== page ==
Welcome to Mistik Acres.

We hope you are able to form a connection with us, and the products we grow and produce on the land we live and work with.

Monday, February 28, 2011

Blustery day.

The wind is blowing and it's snowing and the temperature is very cold today. It looks like it will be another week of hanging out in the house as much as possible, as the forecast for the week is cold. In past years, starting the first week in March, we head out into the bush and harvest pussy willow. This year it will be postponed for at least a week or two, as the pussy willow are much easier to force when the weather has warmed up outside and they are starting to break dormancy. Will definitely need the snow shoes this winter as we have lots of snow in the area.
The cold weather also delayed my seed planting. We usually begin mid February for some flowers and herbs that are slower growing, but I only started planting yesterday. We planted Rosemary, Sweet William's, Foxy Foxgloves, and the Castor Beans. Today I am going to pot up the tubers and bulbs I overwintered, such as Dahlia's, Calla Lily's and Colcocasia Esculenta (Elephant Ears). This is my first year I have overwintered the Elephant Ears and am very pleased with how well they did. Almost all of them are starting to form new shoots. Will have those available for Spring sales at the Market. We start everything in the house until the weather is consistently warmer outside, so when you walk into our house right now the first thing you smell is dirt. I guess a gardener would only appreciate that smell in their house. But it is another smell that brings back many fond memories.
The wildlife is very active around here right now. We see lots of deer and coyotes. Also had a porcupine hang around the farm for a couple of weeks recently. One day while in the house, movement outside caught my eye, so I looked out the window and saw a deer running down the road past our farm and about 100 yards behind the deer, a coyote was running trying to catch up to the deer. I wonder who won the race. There also was one coyote in our garden by the pasture whom was trying to catch the magpies and crows. This was very comical to watch.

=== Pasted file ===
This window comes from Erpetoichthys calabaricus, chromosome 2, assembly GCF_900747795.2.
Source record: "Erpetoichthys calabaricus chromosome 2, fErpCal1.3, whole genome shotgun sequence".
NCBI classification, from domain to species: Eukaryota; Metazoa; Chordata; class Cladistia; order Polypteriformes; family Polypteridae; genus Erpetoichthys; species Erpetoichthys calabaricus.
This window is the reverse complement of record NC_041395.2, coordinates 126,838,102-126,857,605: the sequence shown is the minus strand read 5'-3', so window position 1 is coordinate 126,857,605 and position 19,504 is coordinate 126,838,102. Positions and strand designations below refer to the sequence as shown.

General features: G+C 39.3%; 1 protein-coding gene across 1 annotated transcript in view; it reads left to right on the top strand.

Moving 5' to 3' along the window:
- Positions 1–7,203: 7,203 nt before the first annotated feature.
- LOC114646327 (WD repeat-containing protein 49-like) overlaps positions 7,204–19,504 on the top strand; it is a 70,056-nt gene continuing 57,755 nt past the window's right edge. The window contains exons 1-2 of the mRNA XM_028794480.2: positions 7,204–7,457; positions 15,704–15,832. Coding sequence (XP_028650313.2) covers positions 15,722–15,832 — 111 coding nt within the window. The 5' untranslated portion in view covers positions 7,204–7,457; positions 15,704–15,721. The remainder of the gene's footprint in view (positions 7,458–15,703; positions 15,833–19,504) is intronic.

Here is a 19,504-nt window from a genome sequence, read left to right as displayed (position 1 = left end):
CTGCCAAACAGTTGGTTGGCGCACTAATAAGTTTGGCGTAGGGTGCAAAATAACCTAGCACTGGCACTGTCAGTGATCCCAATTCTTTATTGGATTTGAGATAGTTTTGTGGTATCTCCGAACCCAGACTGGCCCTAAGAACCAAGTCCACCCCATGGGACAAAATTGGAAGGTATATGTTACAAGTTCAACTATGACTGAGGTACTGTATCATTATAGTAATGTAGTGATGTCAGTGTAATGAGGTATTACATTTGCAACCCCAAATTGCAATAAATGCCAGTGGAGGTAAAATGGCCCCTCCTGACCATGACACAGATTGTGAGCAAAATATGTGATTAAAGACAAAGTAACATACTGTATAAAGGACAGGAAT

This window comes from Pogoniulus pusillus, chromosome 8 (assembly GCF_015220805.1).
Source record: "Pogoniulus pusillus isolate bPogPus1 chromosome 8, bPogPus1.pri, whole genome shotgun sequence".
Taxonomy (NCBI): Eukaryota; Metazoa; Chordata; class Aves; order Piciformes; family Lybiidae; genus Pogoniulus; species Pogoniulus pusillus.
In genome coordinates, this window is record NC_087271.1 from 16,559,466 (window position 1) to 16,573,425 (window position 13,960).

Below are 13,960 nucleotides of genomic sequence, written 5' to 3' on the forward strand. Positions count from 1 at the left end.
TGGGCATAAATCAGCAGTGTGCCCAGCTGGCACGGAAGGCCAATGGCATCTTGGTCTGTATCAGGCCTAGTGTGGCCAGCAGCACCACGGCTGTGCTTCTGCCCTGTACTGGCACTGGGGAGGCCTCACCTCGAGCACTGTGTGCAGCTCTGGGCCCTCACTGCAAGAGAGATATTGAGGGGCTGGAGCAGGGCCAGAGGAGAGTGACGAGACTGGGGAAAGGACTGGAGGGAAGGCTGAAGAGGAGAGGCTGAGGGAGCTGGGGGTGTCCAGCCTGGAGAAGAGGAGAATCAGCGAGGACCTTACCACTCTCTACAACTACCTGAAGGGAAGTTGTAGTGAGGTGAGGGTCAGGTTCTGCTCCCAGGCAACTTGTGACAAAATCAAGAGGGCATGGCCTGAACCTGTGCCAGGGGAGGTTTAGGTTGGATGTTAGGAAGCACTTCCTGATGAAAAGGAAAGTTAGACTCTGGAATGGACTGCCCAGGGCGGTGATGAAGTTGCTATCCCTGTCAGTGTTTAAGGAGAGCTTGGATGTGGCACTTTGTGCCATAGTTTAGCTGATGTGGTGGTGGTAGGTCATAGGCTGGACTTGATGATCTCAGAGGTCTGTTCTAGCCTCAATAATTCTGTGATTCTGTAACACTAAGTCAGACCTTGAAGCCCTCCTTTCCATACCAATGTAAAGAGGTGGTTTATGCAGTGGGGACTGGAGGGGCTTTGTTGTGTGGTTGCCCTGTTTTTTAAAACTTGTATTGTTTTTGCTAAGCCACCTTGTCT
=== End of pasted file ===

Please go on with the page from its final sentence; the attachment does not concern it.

A pelican posing for pictures in California.

Saturday, February 26, 2011

Sign of Spring!

On my commute home from Saskatoon on Thursday Feb 24, much to my delight I saw my first real sign that Spring is on it's way. A beautiful large bald eagle flying very low near the highway by a small town called Smuts. I just hope it was able to find a warm place to wait out this cold weather we are experiencing.

Sunday, February 20, 2011

Winter travels.

In January we travelled to California for a winter holiday. We really enjoyed our trip, travelling through the desert and the central coast. We travelled to a lot of really interesting towns and cities and did a lot of sightseeing. We visited lots of Farmer's Markets, botanical gardens and beaches. We also visited the Salad Bowl capital of the world, the valley around the town of Salinas. There were fields and fields of lettuce, as well as broccoli in this area. We came across many orchards of grapes, nuts and fruit trees. All meticulously groomed and irrigated.

In the urban areas most of the landscaping utilized succulents and cacti of all shapes and sizes. Recognized a lot of the varieties we grow here, except they were usually much larger. Some of the blooms of the plants were spectacular. I have included a couple of pictures from one of the botanical gardens we visited, a young lady all dressed up in succulents.

Isn't her hair fabulous.

Monday, February 7, 2011

Butterfly Flower.

We will continue writing plant profiles of the plants we will have available to purchase in May. Today we are profiling "Asclepias tuberosa". A prized perennial hardy to Zone 3-9 with vibrant orange flowers which are long lasting, blooming early to mid summer. Does best in full sun, growing from 1-3 feet. Prefers drier and well drained soil and is a magnet for butterflies. The seed pods that develop can be dried and used in floral arrangements. They should be picked and dried while still green. Very late to come up in Spring, and the plants once established, do not like to be transplanted and should be allowed to naturalize.
This plant is the primary food source of the adult and juvenile Monarch butterfly, and is often included in butterfly gardens.
During our travels this winter we visited an area in California called Pismo Beach along the central coast, where thousands of Monarch butterflies spend their winters among the eucalyptus trees. We have included a couple of photos. The first photo shows them hanging with their wings folded, like clusters of grapes.